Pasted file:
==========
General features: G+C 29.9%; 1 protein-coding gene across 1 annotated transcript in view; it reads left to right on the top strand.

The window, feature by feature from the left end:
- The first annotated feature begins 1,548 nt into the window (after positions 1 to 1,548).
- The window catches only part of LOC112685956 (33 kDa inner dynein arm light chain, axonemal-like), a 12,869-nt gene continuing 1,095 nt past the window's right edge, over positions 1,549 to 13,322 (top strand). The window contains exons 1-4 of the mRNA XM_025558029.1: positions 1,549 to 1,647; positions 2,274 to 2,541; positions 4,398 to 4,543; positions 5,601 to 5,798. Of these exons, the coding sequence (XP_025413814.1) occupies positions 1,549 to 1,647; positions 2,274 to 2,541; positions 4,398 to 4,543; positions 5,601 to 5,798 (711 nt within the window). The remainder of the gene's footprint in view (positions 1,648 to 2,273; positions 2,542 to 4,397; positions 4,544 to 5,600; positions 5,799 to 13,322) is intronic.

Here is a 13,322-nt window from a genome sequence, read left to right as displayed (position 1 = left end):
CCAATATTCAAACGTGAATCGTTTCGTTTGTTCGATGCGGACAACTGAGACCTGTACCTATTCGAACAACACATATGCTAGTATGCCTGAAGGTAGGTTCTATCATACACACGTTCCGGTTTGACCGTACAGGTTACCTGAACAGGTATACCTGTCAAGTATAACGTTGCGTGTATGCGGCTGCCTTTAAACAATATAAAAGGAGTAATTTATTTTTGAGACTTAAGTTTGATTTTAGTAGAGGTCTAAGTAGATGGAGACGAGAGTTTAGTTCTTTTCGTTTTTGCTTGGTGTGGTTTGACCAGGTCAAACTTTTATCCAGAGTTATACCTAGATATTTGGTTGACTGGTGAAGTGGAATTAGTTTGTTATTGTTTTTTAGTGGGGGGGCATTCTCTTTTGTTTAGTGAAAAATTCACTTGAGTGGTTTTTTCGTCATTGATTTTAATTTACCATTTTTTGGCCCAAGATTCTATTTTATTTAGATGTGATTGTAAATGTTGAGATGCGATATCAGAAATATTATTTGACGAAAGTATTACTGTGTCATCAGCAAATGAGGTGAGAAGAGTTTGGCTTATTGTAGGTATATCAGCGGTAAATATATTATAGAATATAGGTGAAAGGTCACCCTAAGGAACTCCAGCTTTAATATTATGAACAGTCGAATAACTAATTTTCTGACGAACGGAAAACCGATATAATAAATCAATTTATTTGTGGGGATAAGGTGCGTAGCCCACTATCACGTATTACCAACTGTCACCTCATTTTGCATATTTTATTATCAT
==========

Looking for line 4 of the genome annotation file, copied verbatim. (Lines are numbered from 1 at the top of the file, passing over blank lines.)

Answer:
- The window catches only part of LOC112685956 (33 kDa inner dynein arm light chain, axonemal-like), a 12,869-nt gene continuing 1,095 nt past the window's right edge, over positions 1,549 to 13,322 (top strand). The window contains exons 1-4 of the mRNA XM_025558029.1: positions 1,549 to 1,647; positions 2,274 to 2,541; positions 4,398 to 4,543; positions 5,601 to 5,798. Of these exons, the coding sequence (XP_025413814.1) occupies positions 1,549 to 1,647; positions 2,274 to 2,541; positions 4,398 to 4,543; positions 5,601 to 5,798 (711 nt within the window). The remainder of the gene's footprint in view (positions 1,648 to 2,273; positions 2,542 to 4,397; positions 4,544 to 5,600; positions 5,799 to 13,322) is intronic.